Sipping water on the porch of So Many Roads Museum & Brewery, founder and longtime Deadhead entrepreneur Jay Bianchi, his big sister and their childhood friend strain to hear the chants of the Colorado Musicians Union. Two Denver police officers stand watch at a nearby gym, where people are trying to figure out why all these protesters are picketing the brewery next door.
After being told that the union, which was founded a little over a year ago, has launched a boycott against the venue and its co-founder because of two sexual-assault allegations, which are posted to the group's website, as well as claims that he failed to pay musicians and employees and was sometimes physically violent with them, along with accusations of various other misdeeds, one buff man headed into the gym says, "I've never been there, and I'll make sure I never go."
The June 12 demonstration is the union's first big public action, outside of rallying on social media to persuade venues to pay bands a minimum of $100 per musician in groups with five members or fewer and at least $500 total minimum for bands with six or more musicians. Many players say those demands are too low, while Bianchi calls them "silly" — and other venue owners have described them to Westword as unreasonable.
For the first hour of the protest, union members stayed far from So Many Roads, which is located at 918 West First Avenue, setting up shop under a bridge at Santa Fe Drive. Their demand: Jay Bianchi must sever his ties with all Colorado venues and quit working in the state. The members also hope he goes to jail.
Jorge Palacios, who plays music for a Catholic church, says he came to the demonstration in solidarity with his fellow musicians.
"We all benefit from the arts and, specifically, music here in Denver, and we pride ourselves on our music scene," he says. "As long as we allow folks like Jay Bianchi to run establishments like this and continue to undercut musicians, assault employees and make spaces unsafe for people to participate in, we're just going to continue to exclude certain people from being able to participate in the wonderful music-making that's happening here in Denver."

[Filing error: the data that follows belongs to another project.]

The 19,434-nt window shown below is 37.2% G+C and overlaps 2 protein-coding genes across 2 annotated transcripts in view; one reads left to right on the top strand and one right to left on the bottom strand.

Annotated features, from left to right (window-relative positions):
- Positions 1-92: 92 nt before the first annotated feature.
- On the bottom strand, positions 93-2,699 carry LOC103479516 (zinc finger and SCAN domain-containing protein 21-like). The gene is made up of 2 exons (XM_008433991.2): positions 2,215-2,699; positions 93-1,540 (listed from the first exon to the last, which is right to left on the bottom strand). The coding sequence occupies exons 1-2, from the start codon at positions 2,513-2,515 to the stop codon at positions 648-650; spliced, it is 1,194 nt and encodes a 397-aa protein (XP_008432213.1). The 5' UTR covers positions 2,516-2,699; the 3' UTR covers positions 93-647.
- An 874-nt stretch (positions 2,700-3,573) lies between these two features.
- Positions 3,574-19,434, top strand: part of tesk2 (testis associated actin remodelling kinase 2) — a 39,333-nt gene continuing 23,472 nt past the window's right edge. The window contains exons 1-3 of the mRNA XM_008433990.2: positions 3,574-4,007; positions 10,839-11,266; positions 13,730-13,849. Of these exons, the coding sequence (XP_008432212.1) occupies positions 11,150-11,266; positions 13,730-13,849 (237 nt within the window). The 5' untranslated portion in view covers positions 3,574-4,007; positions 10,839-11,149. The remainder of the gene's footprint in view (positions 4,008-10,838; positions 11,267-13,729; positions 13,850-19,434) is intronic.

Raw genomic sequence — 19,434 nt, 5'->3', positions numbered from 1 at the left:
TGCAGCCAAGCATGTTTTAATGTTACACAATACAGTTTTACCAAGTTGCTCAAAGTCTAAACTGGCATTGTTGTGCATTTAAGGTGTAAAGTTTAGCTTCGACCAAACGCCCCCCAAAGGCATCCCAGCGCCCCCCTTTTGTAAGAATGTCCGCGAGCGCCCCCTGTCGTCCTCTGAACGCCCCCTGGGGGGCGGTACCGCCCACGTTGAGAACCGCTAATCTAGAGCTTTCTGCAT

Devora "Cat" Lilly Rainbow, a singer-songwriter, says she's at the demonstration because she believes victims of sexual assault. "I want to get rid of venues like this," she explains.
Union members shout: "Do not go or support So Many Roads Brewery. You're supporting a predator. Do not support Jay Bianchi. He's a sexual predator," and "Jerry Garcia would not approve. Stop dangling his image. You are not keeping it kind."
Between chants, union members strain their eyes to see if it is indeed Bianchi sitting on the venue's porch.
"It looks like him," one says. And it is.
From Bianchi's perch at So Many Roads, the sounds of the rally, overshadowed by the music of the Grateful Dead, are fuzzy. He asks me what the union's saying.
"Jay Bianchi's a sexual predator," I tell him. "Don't go to So Many Roads. They'll drug you there."
"So it's not anything I haven't heard yet?" he asks.
The allegations of sexual assault are false, Bianchi says, adding that he's never raped anyone and that the accusers are holding a grudge and making things up. He also denies that he failed to pay bands, though he acknowledges that over 25 years and thousands of concerts, he's made some musicians mad along the way.
"I'm a dick," he confesses.
Another chant erupts: "Fuck Jay Bianchi."
"What are they saying?" he asks.
"Fuck Jay Bianchi," I respond.
"Well, it isn't the first time you've heard that," says Bianchi's friend, laughing.
How is the boycott against Bianchi, So Many Roads and Sancho's Broken Arrow, another venue he once owned and is still affiliated with, affecting business? If anything, Bianchi says, more customers are showing up: The bad publicity is increasing his name recognition.
"How many times have they said my name over there?" he wonders. "Seventy?"
A few dozen union members are marching to the venue, shouting, "Hey, hey, ho, ho, Jay Bianchi has got to go." As they approach, middle fingers raised, their accusations become more targeted.
"My name's Aidan, and you tried to sucker-punch me," says Colorado Musicians Union co-head Aidan Pagnani. ( Westword reported that story in 2018.) "Everybody in Denver hates you."
"You raped my bandmate," yells a second union member
"You raped my best friend, Jay," adds a third protester. "Fuck you."
"And that's not ever going to happen again," states a fourth.
One union member looks to the police officers and shouts: "Arrest him!" The police do nothing.
Even Bianchi — who's sitting on the porch, looking exhausted and listening to the accusations — welcomes a police investigation. Only that and a lie detector test could clear his name, he says: "Isn't that how due process works?"
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